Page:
The 10 Zen Oxherding Pictures


The 10 Zen Oxherding Pictures

Verse by 廓庵師遠 Kuoan Shiyuan [Kakuan Shien], 12th century.

Translated by Philip Kapleau (1912-2004).

Paintings by 直原玉青 Jikihara Gyokusei (1904-2005).

Gifted to Zen Mountain Monastery.

Among the various formulations of the levels of realization in Zen, none is more widely known than the Oxherding Pictures, a sequence of ten illustrations annotated with comments in prose and verse. It is probably because of the sacred nature of the ox in ancient India that this animal came to be used to symbolize man’s primal nature or Buddha-mind. 

The original drawings and the commentary that accompanies them are both attributed to Kakuan Shien (Kuo-an Shih-yuan), a Chinese Zen master of the twelfth century, but he was not the first to illustrate the developing stages of Zen realization through pictures. Earlier versions of five and eight pictures exist in which the ox becomes progressively whiter, the last painting being a circle. This implied, that the realization of Oneness (i.e., the effacement of every conception of self and other) was the ultimate goal of Zen. But Kakuan, feeling this to be incomplete, added two more pictures beyond the circle to make it clear that the Zen man of the highest spiritual development lives in the mundane world of form and diversity and mingles with the utmost freedom among ordinary men, whom he inspires with his compassion and radiance to walk in the Way of the Buddha. It is this version that has gained the widest acceptance in Japan, has proved itself over the years to be a source of instruction and unfailing inspiration to Zen students:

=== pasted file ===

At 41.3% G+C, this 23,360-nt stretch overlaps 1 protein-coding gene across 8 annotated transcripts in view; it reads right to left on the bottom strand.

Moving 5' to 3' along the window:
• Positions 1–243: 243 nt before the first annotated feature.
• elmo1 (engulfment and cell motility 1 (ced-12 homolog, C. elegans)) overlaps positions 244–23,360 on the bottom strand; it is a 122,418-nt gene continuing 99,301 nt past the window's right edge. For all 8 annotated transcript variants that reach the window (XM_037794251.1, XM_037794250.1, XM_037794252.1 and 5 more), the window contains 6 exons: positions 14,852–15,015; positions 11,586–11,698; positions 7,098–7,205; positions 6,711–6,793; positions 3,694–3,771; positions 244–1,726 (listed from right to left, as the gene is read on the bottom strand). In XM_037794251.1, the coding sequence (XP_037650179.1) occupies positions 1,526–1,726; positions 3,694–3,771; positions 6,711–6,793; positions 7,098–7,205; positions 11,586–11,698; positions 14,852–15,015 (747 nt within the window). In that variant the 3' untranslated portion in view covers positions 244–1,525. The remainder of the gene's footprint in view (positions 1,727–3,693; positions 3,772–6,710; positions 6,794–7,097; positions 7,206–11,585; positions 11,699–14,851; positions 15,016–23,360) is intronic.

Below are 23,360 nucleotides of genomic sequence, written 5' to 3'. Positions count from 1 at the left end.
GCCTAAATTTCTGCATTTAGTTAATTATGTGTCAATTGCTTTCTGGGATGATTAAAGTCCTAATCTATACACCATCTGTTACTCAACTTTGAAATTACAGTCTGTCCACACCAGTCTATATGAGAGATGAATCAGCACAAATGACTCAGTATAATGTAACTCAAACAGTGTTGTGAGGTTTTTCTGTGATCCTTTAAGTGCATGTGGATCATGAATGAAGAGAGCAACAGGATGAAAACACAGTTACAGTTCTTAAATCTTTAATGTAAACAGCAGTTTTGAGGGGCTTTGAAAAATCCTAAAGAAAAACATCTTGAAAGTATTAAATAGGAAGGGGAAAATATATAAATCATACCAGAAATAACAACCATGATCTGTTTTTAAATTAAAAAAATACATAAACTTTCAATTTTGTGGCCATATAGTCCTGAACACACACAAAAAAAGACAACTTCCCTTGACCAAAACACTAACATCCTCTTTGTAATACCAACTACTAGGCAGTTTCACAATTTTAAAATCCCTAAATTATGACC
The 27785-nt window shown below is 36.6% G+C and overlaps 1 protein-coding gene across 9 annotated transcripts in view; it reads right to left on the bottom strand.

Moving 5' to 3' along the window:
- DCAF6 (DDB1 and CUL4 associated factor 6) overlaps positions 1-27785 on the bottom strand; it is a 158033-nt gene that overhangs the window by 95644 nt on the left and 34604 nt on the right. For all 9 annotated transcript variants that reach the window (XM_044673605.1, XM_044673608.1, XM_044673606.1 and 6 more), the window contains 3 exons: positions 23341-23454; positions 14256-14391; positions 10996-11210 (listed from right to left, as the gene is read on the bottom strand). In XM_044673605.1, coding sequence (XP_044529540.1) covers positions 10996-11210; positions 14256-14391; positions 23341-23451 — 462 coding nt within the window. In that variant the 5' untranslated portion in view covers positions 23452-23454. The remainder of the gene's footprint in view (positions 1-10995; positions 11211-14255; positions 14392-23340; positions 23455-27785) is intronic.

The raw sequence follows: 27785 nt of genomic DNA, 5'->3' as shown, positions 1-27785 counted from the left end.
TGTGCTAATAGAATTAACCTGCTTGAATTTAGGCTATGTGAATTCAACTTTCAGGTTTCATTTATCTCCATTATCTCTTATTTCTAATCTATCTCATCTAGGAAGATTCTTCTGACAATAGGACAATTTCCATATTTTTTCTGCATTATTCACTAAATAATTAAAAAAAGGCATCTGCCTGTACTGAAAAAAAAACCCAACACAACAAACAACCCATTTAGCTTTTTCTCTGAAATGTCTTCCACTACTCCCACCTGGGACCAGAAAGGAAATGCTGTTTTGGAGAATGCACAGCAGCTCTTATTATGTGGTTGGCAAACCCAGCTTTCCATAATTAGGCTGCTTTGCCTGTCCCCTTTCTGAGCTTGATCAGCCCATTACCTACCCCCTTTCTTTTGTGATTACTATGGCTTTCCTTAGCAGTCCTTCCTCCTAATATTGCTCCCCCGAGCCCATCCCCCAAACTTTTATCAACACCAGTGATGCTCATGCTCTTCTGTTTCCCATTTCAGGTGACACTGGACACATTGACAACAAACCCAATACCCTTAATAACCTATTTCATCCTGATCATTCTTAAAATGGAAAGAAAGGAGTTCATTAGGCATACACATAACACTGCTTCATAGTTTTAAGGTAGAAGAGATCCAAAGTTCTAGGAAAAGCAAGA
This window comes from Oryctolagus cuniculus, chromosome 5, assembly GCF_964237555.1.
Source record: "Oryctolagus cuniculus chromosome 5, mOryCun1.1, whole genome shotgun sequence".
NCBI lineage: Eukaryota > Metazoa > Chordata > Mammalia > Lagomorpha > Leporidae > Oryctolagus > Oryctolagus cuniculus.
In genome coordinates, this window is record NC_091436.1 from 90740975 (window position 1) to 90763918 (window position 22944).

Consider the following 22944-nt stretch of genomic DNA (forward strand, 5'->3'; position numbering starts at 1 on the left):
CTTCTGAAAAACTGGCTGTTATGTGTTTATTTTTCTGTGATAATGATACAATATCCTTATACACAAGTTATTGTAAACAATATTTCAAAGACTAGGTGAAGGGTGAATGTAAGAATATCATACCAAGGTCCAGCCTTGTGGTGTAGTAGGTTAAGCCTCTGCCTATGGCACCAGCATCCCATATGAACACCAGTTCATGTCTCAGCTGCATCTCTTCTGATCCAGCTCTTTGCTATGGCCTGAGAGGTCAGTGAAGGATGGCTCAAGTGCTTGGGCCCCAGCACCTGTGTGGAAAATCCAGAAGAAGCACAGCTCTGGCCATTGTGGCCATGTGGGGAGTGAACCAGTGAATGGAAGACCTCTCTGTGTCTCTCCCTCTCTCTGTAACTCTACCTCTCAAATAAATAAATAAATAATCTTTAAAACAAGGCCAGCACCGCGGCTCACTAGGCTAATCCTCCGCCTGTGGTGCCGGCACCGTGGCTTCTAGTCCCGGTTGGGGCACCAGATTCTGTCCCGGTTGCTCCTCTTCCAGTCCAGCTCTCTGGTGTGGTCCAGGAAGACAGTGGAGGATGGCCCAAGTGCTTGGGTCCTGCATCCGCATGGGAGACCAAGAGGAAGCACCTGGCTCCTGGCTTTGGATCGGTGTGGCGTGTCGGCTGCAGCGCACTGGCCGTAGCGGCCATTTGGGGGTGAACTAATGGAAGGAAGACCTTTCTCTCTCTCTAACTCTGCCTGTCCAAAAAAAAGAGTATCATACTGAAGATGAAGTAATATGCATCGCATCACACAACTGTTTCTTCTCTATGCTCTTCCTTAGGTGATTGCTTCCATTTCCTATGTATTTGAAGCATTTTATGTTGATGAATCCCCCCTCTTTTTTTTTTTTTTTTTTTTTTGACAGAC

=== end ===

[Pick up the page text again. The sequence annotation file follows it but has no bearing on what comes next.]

The man actively seeks the ox in the forest.

The Ox has never really gone astray, so why search for it? Having turned his back on his True-nature, the man cannot see it. Because of his defilements he has lost sight of the Ox. Suddenly he finds himself confronted by a maze of crisscrossing roads. Greed for worldly gain and dread of loss spring up like searing flames, ideas of right and wrong dart out like daggers.

Desolate through forests and fearful in jungles,
he is seeking an Ox which he does not find.
Up and down dark, nameless, wide-flowing rivers,
in deep mountain thickets he treads many bypaths.
Bone-tired, heart-weary, he carries on his search
for this something which he yet cannot find.
At evening he hears cicadas chirping in the trees.


The man discovers its tracks.

Through the sutras and teachings he discerns the tracks of the Ox. [He has been informed that just as] different-shaped [golden] vessels are all basically of the same gold, so each and every thing is a manifestation of the Self. But he is unable to distinguish good from evil, truth and falsity. He has not actually entered the gate, but he sees in a tentative way the tracks of the Ox.